While developing my Nine Pillars of Female Empowerment, I started doing the work to become increasingly self-aware, and I can’t help but think there’s a correlation between that and clarity, mainly because I think it’s pretty impossible to make real change in your life without being self-aware (and of course also being willing, even sometimes reluctantly, to embrace major discomfort). It just doesn’t really work. It’s also very hard to actually teach self-awareness, by the way - I really think someone has to have one of those clickover moments like I’ve had, and learn it on her own.


  • Clarity, then, is both a deep understanding of myself: self-awareness, along with how I relate to the world and how it relates to me. It’s the fullest sense of KNOWING, kind of like an informed gut decision (also because booze isn’t hazing or glossing it over or catastrophizing or romanticizing it).

  • Clarity is taking full responsibility for everything I’ve said or done in my life - the good, the bad, the ugly. It doesn't allow me to hide behind luck or booze or daddy issues. I both forgive myself and know I have the power to change my circumstances. We all have that power, but it’s the person’s responsibility to do that for herself, it’s not the responsibility of the external world to come to her aid.

  • Clarity also engenders boundaries. With my big change comes a culling and re-curating of my life. People and experiences - and certainly habits - that "worked" before simply won’t do the trick anymore. The peripheral friend that I didn’t really like and who made me anxious but with whom I would spend a couple hundred dollars a pop on a random night out drinking with? No more. The hot guy whom I’ve “hung out” with for years, but with whom nothing is going anywhere, but who I tell myself (when I've had a few glasses of wine) that I enjoy being with from time to time? See ya.

  • Clarity is absolute faith and certainty that this one decision I’ve made has opened up a brand new life track in which, as I wrote back in LA, I will see insane progress on the big huge goals I could see, but which until recently remained just out of reach. In fact, when I made the decision to stop drinking, I felt the universe swirling around me, sprinkling glitter on my head and in my path almost immediately. It all already feels done.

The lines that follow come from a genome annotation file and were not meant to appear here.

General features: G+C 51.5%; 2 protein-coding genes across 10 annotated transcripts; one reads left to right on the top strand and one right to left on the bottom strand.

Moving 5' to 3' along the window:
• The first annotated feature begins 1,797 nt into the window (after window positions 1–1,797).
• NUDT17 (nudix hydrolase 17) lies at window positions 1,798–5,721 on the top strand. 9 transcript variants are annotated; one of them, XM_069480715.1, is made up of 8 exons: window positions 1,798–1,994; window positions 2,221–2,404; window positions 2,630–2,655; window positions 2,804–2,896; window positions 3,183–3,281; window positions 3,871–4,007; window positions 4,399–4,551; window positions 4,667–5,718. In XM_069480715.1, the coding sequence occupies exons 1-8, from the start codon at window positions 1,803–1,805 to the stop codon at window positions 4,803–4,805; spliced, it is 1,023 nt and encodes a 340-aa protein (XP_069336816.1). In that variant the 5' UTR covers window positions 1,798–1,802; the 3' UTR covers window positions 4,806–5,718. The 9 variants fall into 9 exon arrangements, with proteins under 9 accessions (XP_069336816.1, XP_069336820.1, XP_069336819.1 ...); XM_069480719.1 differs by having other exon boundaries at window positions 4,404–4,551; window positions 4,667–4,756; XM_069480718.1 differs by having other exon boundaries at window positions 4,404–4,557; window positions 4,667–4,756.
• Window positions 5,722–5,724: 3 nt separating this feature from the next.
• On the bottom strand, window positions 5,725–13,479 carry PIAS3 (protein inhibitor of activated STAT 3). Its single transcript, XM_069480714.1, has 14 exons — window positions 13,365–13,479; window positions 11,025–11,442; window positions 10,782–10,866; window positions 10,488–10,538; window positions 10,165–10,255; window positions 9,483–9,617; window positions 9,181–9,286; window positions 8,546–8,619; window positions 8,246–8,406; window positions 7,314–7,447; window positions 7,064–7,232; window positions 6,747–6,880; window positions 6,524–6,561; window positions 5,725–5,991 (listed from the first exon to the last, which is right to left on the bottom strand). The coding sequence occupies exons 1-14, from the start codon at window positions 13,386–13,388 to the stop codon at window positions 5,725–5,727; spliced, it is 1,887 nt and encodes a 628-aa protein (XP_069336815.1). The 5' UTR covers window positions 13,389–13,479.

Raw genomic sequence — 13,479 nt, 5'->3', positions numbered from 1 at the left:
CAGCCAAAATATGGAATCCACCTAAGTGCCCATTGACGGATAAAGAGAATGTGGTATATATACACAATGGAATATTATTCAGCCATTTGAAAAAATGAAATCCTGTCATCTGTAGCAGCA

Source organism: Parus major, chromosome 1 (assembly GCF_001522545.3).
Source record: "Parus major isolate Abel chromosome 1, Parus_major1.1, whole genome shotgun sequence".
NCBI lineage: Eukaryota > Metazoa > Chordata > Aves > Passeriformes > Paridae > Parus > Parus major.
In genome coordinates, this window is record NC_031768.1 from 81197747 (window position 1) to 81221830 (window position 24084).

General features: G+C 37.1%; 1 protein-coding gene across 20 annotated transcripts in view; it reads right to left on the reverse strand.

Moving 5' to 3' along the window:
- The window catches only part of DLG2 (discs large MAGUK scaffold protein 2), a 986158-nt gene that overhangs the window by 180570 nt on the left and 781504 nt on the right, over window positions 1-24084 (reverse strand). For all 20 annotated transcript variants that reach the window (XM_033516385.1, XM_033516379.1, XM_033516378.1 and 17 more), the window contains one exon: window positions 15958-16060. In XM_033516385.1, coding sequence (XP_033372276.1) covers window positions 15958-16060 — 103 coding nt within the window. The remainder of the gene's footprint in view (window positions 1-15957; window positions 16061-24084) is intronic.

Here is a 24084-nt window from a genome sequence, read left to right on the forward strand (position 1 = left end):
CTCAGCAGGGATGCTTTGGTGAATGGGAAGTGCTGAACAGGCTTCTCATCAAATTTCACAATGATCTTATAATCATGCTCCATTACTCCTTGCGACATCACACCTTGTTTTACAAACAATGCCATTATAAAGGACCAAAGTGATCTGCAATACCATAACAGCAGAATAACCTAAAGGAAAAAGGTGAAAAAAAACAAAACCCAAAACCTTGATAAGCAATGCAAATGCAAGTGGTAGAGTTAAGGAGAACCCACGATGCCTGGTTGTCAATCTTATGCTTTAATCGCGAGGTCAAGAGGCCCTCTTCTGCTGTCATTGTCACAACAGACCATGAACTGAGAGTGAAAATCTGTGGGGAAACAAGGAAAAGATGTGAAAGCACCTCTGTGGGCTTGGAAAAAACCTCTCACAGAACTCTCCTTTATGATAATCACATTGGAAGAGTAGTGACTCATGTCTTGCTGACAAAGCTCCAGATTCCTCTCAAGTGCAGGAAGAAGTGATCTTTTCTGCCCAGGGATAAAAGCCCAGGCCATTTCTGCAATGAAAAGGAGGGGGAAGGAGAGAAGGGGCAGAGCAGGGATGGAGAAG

Something about clarity that I wasn’t banking on is how much I feel - I never realized clarity, which always felt like a thing in my head, is actually also super entwined with my heart. With my clarity has come the recognition that I am going to (deeply) feel loneliness, sadness, boredom, fear, and anxiety, along with the productivity and elation and joy and awake-ness that I’ve been luxuriating in these last few alcohol-free weeks. The emotional human condition is a full gamut and man, am I suddenly experiencing all of it.


For example, on this beautiful September Sunday, my heart ached that my three best friends are in Sag Harbor hanging together; then I felt lonely; then I felt envy that they all were wealthy enough to have their own places there; then I felt fear that I will never make enough money; then I felt shame that I am basically starting from financial scratch in my forties; then I felt anxious about how I am going to follow my instincts about where I plan (and know I need) to be...when I need a lot of money to be there.


But here’s the thing: the me of just a few weeks ago probably wouldn’t have expressed, much less processed, all of these feelings. She would’ve called a random buddy and lined up a brunch and five hours later would be five (or more) glasses of wine deep. She’d wake up feeling like shit the next day. Rinse. Repeat.



Instead, amidst all the feels, I walked down to the Hudson river and sat on a bench, writing in my journal, reading, and watching the water and the world go by, contentment slowly falling over me like a soft blanket, my newfound clarity reassuring me that this too shall pass - it already had.